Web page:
4
loan out of the appropriate insurance fund, and HUD takes over servicing the loan. The mortgage
terms also require that the mortgage be due and payable, upon approval of the HUD Secretary, if the
borrower does not pay the taxes and insurance. HECM regulations require the servicers to notify
HUD whenever the mortgage is due and payable due to a tax and insurance default. 6 The servicer
can also assign a mortgage to FHA when the borrower requested a payment which exceeded the
difference between the maximum claim amount and the loan balance. However, the servicer may
not assign such a loan to FHA if the loan is due and payable. However, assignment can occur if the
servicer has not informed FHA of a taxes and insurance default or if FHA has been informed but
denied approval for the loan to be due and payable.

Our audit objective was to determine whether HUD’s adoption and reversal of an informal
foreclosure deferral policy for HECM loans that defaulted due to nonpayment of taxes and
insurance had a negative effect on the HECM program.




6
    24 CFR 206.125. The mortgagee shall notify the Secretary whenever the mortgage is due and payable under the
    conditions stated in Sec. 206.27(c)(1), or one of the conditions stated in Sec. 206.27(c)(2) has occurred. 24CFR
    206.27(c)(2) states the mortgage shall state that the mortgage balance shall be due and payable in full, upon
    approval of the Secretary, if …an obligation of the mortgagor under the mortgage is not performed.

                                                         5
                                       RESULTS OF AUDIT

Finding: HUD Was Not Tracking Almost 13,000 Defaulted HECM
         Loans with Maximum Claim Amounts of Potentially More
         Than $2.5 Billion
HUD’s informal foreclosure deferral policy and its reversal had a negative effect on the universe of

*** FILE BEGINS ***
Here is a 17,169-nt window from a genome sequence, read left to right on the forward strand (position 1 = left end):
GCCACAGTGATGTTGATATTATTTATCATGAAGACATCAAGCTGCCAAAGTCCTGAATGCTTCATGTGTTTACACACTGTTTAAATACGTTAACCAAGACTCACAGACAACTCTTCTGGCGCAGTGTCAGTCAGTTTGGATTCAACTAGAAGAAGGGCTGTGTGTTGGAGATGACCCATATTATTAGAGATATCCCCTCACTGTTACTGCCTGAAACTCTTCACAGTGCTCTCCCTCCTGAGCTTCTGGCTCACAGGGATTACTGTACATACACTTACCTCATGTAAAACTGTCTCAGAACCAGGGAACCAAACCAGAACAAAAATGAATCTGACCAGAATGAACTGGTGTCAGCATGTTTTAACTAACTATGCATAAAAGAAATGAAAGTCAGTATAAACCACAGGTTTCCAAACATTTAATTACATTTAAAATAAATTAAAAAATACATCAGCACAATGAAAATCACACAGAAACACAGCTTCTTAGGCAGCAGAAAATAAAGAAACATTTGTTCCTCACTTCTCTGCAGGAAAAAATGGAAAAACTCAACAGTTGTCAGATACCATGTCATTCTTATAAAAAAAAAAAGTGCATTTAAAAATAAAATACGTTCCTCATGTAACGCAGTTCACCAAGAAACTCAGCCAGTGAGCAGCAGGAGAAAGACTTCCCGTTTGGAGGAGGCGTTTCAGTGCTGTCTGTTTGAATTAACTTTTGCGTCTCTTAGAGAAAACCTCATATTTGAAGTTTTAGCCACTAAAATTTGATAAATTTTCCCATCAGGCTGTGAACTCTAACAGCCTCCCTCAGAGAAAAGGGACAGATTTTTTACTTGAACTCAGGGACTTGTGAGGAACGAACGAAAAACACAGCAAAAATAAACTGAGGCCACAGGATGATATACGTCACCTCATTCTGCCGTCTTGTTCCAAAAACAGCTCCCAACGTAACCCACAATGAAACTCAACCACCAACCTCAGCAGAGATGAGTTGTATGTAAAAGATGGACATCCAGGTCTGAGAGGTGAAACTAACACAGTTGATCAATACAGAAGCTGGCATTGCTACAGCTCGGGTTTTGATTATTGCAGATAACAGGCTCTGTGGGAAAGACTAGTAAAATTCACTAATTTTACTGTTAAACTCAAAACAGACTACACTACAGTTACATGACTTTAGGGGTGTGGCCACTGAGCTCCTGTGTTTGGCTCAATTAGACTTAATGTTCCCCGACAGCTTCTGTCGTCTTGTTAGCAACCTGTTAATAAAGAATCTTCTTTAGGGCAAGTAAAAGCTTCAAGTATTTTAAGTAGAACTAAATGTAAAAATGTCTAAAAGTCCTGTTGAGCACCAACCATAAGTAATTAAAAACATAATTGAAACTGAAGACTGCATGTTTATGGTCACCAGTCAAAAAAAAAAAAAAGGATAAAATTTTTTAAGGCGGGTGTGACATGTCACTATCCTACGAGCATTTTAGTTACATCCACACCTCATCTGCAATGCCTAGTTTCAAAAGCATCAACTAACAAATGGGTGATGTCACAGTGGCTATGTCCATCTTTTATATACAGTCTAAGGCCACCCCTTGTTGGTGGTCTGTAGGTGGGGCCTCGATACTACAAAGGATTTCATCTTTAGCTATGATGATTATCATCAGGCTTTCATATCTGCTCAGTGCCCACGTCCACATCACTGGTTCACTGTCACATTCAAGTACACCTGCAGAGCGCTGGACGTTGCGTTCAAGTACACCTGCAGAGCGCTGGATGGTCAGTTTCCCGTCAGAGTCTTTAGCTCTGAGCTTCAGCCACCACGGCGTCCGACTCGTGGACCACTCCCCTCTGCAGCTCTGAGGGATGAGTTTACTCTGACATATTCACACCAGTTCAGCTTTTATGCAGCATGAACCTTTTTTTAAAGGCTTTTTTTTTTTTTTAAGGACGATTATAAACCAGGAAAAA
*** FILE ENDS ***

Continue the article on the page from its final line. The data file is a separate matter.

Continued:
HECM loans and the servicers. After cancelling its informal policy, HUD did not issue guidance to
HECM loan servicers advising them of what actions to take regarding loans in default due to
nonpayment of taxes and insurance.7 Thus, the servicers continued to service the loans and paid the
taxes and insurance for the borrowers but did not notify HUD. As a result, four servicers contacted
indicated that they were holding almost 13,000 of these defaulted loans with a maximum claim
amount of more than $2.5 billion, and two of the four servicers said they were awaiting HUD
guidance on how to handle them. Further, the servicers had paid taxes and insurance premiums
totaling more than $35 million for these 12,958 borrowers, and if HUD does not take action,
additional payments will occur in the next 12 months.

Additionally, since HUD lacked critical information, it could not track or assist troubled borrowers
who had not gone into default, and it did not know the extent of those borrowers who had gone into
default.



     HUD Previously Allowed
     Deferrals for Tax and
     Insurance Defaults

                   Before April 30, 2009, to preserve the property from tax foreclosure, the HECM
                   servicer paid the taxes and added the tax payment to the principal amount above
                   the borrowers’ principal limit. The servicer notified HUD that the loan was due
                   and payable, and HUD granted a deferral 8 rather than foreclose. HUD routinely